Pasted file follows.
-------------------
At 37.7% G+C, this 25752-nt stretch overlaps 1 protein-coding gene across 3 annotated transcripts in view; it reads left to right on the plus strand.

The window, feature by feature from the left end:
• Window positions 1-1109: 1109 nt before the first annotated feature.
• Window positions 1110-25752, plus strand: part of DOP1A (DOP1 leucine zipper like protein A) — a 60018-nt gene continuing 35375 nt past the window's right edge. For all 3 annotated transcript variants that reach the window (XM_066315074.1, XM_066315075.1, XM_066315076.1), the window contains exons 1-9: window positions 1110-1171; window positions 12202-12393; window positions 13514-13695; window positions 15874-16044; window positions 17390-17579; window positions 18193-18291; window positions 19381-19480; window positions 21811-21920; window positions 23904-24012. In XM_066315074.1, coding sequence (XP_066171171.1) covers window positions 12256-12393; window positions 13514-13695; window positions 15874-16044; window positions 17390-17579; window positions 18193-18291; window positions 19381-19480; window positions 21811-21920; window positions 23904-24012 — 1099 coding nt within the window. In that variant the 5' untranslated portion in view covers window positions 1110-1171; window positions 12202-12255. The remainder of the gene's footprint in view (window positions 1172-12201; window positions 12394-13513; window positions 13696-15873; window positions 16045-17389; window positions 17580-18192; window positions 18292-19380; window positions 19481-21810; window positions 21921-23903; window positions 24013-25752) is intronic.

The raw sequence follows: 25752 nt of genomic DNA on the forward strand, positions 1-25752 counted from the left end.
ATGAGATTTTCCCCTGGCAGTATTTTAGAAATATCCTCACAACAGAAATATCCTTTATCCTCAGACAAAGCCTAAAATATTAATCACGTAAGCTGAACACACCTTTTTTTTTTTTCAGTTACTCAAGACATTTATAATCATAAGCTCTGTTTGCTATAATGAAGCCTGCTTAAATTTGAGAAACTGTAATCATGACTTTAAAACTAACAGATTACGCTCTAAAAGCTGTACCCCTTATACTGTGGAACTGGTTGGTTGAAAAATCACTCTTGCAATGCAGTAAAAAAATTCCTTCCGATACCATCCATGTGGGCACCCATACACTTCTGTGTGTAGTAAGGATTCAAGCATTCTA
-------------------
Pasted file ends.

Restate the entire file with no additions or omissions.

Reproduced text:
At 37.7% G+C, this 25752-nt stretch overlaps 1 protein-coding gene across 3 annotated transcripts in view; it reads left to right on the plus strand.

The window, feature by feature from the left end:
• Window positions 1-1109: 1109 nt before the first annotated feature.
• Window positions 1110-25752, plus strand: part of DOP1A (DOP1 leucine zipper like protein A) — a 60018-nt gene continuing 35375 nt past the window's right edge. For all 3 annotated transcript variants that reach the window (XM_066315074.1, XM_066315075.1, XM_066315076.1), the window contains exons 1-9: window positions 1110-1171; window positions 12202-12393; window positions 13514-13695; window positions 15874-16044; window positions 17390-17579; window positions 18193-18291; window positions 19381-19480; window positions 21811-21920; window positions 23904-24012. In XM_066315074.1, coding sequence (XP_066171171.1) covers window positions 12256-12393; window positions 13514-13695; window positions 15874-16044; window positions 17390-17579; window positions 18193-18291; window positions 19381-19480; window positions 21811-21920; window positions 23904-24012 — 1099 coding nt within the window. In that variant the 5' untranslated portion in view covers window positions 1110-1171; window positions 12202-12255. The remainder of the gene's footprint in view (window positions 1172-12201; window positions 12394-13513; window positions 13696-15873; window positions 16045-17389; window positions 17580-18192; window positions 18292-19380; window positions 19481-21810; window positions 21921-23903; window positions 24013-25752) is intronic.

The raw sequence follows: 25752 nt of genomic DNA on the forward strand, positions 1-25752 counted from the left end.
ATGAGATTTTCCCCTGGCAGTATTTTAGAAATATCCTCACAACAGAAATATCCTTTATCCTCAGACAAAGCCTAAAATATTAATCACGTAAGCTGAACACACCTTTTTTTTTTTTCAGTTACTCAAGACATTTATAATCATAAGCTCTGTTTGCTATAATGAAGCCTGCTTAAATTTGAGAAACTGTAATCATGACTTTAAAACTAACAGATTACGCTCTAAAAGCTGTACCCCTTATACTGTGGAACTGGTTGGTTGAAAAATCACTCTTGCAATGCAGTAAAAAAATTCCTTCCGATACCATCCATGTGGGCACCCATACACTTCTGTGTGTAGTAAGGATTCAAGCATTCTA